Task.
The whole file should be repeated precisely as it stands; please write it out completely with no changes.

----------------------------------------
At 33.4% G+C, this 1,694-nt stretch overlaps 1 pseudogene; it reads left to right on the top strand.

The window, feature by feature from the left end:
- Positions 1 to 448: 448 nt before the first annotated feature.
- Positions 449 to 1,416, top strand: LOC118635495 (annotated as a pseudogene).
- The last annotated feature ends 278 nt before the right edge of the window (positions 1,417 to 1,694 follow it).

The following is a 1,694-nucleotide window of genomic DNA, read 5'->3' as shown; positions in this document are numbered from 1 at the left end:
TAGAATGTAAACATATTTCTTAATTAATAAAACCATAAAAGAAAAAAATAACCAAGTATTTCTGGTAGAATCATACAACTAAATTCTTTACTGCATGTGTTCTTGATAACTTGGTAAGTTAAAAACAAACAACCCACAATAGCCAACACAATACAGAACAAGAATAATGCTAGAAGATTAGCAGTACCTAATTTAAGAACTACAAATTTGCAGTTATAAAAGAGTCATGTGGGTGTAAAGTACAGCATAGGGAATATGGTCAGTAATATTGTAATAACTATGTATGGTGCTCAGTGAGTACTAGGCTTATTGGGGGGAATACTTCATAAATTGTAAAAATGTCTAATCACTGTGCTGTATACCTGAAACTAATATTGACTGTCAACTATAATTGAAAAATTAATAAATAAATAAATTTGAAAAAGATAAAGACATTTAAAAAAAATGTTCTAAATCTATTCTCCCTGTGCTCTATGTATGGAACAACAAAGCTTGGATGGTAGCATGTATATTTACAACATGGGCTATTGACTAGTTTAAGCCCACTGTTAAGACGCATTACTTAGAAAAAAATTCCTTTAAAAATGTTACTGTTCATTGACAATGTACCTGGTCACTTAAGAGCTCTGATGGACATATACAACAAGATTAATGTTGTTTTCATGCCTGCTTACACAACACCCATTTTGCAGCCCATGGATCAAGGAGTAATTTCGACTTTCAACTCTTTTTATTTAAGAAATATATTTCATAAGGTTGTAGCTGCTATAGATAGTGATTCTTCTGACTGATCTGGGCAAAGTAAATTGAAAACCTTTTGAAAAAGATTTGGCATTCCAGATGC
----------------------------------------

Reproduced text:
At 33.4% G+C, this 1,694-nt stretch overlaps 1 pseudogene; it reads left to right on the top strand.

The window, feature by feature from the left end:
- Positions 1 to 448: 448 nt before the first annotated feature.
- Positions 449 to 1,416, top strand: LOC118635495 (annotated as a pseudogene).
- The last annotated feature ends 278 nt before the right edge of the window (positions 1,417 to 1,694 follow it).

The following is a 1,694-nucleotide window of genomic DNA, read 5'->3' as shown; positions in this document are numbered from 1 at the left end:
TAGAATGTAAACATATTTCTTAATTAATAAAACCATAAAAGAAAAAAATAACCAAGTATTTCTGGTAGAATCATACAACTAAATTCTTTACTGCATGTGTTCTTGATAACTTGGTAAGTTAAAAACAAACAACCCACAATAGCCAACACAATACAGAACAAGAATAATGCTAGAAGATTAGCAGTACCTAATTTAAGAACTACAAATTTGCAGTTATAAAAGAGTCATGTGGGTGTAAAGTACAGCATAGGGAATATGGTCAGTAATATTGTAATAACTATGTATGGTGCTCAGTGAGTACTAGGCTTATTGGGGGGAATACTTCATAAATTGTAAAAATGTCTAATCACTGTGCTGTATACCTGAAACTAATATTGACTGTCAACTATAATTGAAAAATTAATAAATAAATAAATTTGAAAAAGATAAAGACATTTAAAAAAAATGTTCTAAATCTATTCTCCCTGTGCTCTATGTATGGAACAACAAAGCTTGGATGGTAGCATGTATATTTACAACATGGGCTATTGACTAGTTTAAGCCCACTGTTAAGACGCATTACTTAGAAAAAAATTCCTTTAAAAATGTTACTGTTCATTGACAATGTACCTGGTCACTTAAGAGCTCTGATGGACATATACAACAAGATTAATGTTGTTTTCATGCCTGCTTACACAACACCCATTTTGCAGCCCATGGATCAAGGAGTAATTTCGACTTTCAACTCTTTTTATTTAAGAAATATATTTCATAAGGTTGTAGCTGCTATAGATAGTGATTCTTCTGACTGATCTGGGCAAAGTAAATTGAAAACCTTTTGAAAAAGATTTGGCATTCCAGATGC